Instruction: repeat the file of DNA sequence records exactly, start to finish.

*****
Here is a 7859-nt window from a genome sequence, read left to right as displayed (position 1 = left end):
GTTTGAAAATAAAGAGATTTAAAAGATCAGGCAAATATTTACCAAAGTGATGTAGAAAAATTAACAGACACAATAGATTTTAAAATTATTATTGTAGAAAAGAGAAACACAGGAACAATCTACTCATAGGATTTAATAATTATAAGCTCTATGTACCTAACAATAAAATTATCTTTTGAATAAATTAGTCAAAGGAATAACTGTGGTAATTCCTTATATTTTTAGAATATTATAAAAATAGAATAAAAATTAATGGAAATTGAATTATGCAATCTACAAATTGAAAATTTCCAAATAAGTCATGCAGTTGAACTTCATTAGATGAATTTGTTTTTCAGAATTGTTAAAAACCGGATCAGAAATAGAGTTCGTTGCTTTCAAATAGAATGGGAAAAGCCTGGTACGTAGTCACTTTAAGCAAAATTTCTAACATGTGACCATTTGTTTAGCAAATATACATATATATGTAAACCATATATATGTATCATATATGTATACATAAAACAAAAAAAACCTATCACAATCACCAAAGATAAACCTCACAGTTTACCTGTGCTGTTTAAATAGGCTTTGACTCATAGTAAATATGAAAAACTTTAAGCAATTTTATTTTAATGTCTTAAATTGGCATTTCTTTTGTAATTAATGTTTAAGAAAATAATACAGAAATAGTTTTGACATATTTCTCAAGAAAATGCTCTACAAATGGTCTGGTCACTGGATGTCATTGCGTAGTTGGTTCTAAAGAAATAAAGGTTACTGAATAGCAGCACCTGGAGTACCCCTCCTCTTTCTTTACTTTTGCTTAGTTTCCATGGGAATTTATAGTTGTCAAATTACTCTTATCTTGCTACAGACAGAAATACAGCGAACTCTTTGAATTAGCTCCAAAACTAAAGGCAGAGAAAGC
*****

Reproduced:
Here is a 7859-nt window from a genome sequence, read left to right as displayed (position 1 = left end):
GTTTGAAAATAAAGAGATTTAAAAGATCAGGCAAATATTTACCAAAGTGATGTAGAAAAATTAACAGACACAATAGATTTTAAAATTATTATTGTAGAAAAGAGAAACACAGGAACAATCTACTCATAGGATTTAATAATTATAAGCTCTATGTACCTAACAATAAAATTATCTTTTGAATAAATTAGTCAAAGGAATAACTGTGGTAATTCCTTATATTTTTAGAATATTATAAAAATAGAATAAAAATTAATGGAAATTGAATTATGCAATCTACAAATTGAAAATTTCCAAATAAGTCATGCAGTTGAACTTCATTAGATGAATTTGTTTTTCAGAATTGTTAAAAACCGGATCAGAAATAGAGTTCGTTGCTTTCAAATAGAATGGGAAAAGCCTGGTACGTAGTCACTTTAAGCAAAATTTCTAACATGTGACCATTTGTTTAGCAAATATACATATATATGTAAACCATATATATGTATCATATATGTATACATAAAACAAAAAAAACCTATCACAATCACCAAAGATAAACCTCACAGTTTACCTGTGCTGTTTAAATAGGCTTTGACTCATAGTAAATATGAAAAACTTTAAGCAATTTTATTTTAATGTCTTAAATTGGCATTTCTTTTGTAATTAATGTTTAAGAAAATAATACAGAAATAGTTTTGACATATTTCTCAAGAAAATGCTCTACAAATGGTCTGGTCACTGGATGTCATTGCGTAGTTGGTTCTAAAGAAATAAAGGTTACTGAATAGCAGCACCTGGAGTACCCCTCCTCTTTCTTTACTTTTGCTTAGTTTCCATGGGAATTTATAGTTGTCAAATTACTCTTATCTTGCTACAGACAGAAATACAGCGAACTCTTTGAATTAGCTCCAAAACTAAAGGCAGAGAAAGC